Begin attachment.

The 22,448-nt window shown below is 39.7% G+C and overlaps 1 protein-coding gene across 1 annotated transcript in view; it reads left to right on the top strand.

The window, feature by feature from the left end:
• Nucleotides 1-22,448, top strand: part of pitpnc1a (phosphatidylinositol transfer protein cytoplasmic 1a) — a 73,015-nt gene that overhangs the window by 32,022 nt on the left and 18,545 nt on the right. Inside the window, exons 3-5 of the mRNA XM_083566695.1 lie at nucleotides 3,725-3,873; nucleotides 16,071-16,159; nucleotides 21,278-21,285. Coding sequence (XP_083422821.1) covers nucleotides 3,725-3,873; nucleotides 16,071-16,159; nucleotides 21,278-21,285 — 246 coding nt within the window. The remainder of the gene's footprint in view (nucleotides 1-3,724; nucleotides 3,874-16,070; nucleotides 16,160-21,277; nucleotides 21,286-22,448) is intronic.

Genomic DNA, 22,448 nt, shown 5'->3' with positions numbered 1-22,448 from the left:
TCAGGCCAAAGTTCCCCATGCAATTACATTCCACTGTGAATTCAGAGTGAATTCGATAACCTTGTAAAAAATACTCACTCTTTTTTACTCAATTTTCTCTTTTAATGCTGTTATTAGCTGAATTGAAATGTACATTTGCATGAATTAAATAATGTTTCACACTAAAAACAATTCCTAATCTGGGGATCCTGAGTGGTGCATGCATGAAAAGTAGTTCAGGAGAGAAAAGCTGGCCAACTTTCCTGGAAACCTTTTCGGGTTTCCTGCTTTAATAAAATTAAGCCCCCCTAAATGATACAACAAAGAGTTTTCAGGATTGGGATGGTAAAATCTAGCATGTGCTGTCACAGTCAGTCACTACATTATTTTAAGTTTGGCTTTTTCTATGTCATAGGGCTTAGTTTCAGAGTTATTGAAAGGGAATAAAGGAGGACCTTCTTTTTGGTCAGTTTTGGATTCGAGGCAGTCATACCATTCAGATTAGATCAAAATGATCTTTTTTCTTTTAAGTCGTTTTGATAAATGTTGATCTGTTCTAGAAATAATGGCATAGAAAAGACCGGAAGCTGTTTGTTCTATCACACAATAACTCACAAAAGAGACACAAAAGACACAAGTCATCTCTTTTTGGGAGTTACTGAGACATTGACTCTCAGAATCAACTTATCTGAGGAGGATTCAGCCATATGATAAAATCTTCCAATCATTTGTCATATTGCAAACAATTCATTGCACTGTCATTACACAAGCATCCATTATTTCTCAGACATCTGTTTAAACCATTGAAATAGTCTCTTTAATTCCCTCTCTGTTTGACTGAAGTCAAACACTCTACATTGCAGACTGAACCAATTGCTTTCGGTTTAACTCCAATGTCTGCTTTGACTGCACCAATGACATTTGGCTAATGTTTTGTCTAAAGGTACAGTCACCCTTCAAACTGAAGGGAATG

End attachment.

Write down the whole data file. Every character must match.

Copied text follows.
The 22,448-nt window shown below is 39.7% G+C and overlaps 1 protein-coding gene across 1 annotated transcript in view; it reads left to right on the top strand.

The window, feature by feature from the left end:
• Nucleotides 1-22,448, top strand: part of pitpnc1a (phosphatidylinositol transfer protein cytoplasmic 1a) — a 73,015-nt gene that overhangs the window by 32,022 nt on the left and 18,545 nt on the right. Inside the window, exons 3-5 of the mRNA XM_083566695.1 lie at nucleotides 3,725-3,873; nucleotides 16,071-16,159; nucleotides 21,278-21,285. Coding sequence (XP_083422821.1) covers nucleotides 3,725-3,873; nucleotides 16,071-16,159; nucleotides 21,278-21,285 — 246 coding nt within the window. The remainder of the gene's footprint in view (nucleotides 1-3,724; nucleotides 3,874-16,070; nucleotides 16,160-21,277; nucleotides 21,286-22,448) is intronic.

Genomic DNA, 22,448 nt, shown 5'->3' with positions numbered 1-22,448 from the left:
TCAGGCCAAAGTTCCCCATGCAATTACATTCCACTGTGAATTCAGAGTGAATTCGATAACCTTGTAAAAAATACTCACTCTTTTTTACTCAATTTTCTCTTTTAATGCTGTTATTAGCTGAATTGAAATGTACATTTGCATGAATTAAATAATGTTTCACACTAAAAACAATTCCTAATCTGGGGATCCTGAGTGGTGCATGCATGAAAAGTAGTTCAGGAGAGAAAAGCTGGCCAACTTTCCTGGAAACCTTTTCGGGTTTCCTGCTTTAATAAAATTAAGCCCCCCTAAATGATACAACAAAGAGTTTTCAGGATTGGGATGGTAAAATCTAGCATGTGCTGTCACAGTCAGTCACTACATTATTTTAAGTTTGGCTTTTTCTATGTCATAGGGCTTAGTTTCAGAGTTATTGAAAGGGAATAAAGGAGGACCTTCTTTTTGGTCAGTTTTGGATTCGAGGCAGTCATACCATTCAGATTAGATCAAAATGATCTTTTTTCTTTTAAGTCGTTTTGATAAATGTTGATCTGTTCTAGAAATAATGGCATAGAAAAGACCGGAAGCTGTTTGTTCTATCACACAATAACTCACAAAAGAGACACAAAAGACACAAGTCATCTCTTTTTGGGAGTTACTGAGACATTGACTCTCAGAATCAACTTATCTGAGGAGGATTCAGCCATATGATAAAATCTTCCAATCATTTGTCATATTGCAAACAATTCATTGCACTGTCATTACACAAGCATCCATTATTTCTCAGACATCTGTTTAAACCATTGAAATAGTCTCTTTAATTCCCTCTCTGTTTGACTGAAGTCAAACACTCTACATTGCAGACTGAACCAATTGCTTTCGGTTTAACTCCAATGTCTGCTTTGACTGCACCAATGACATTTGGCTAATGTTTTGTCTAAAGGTACAGTCACCCTTCAAACTGAAGGGAATG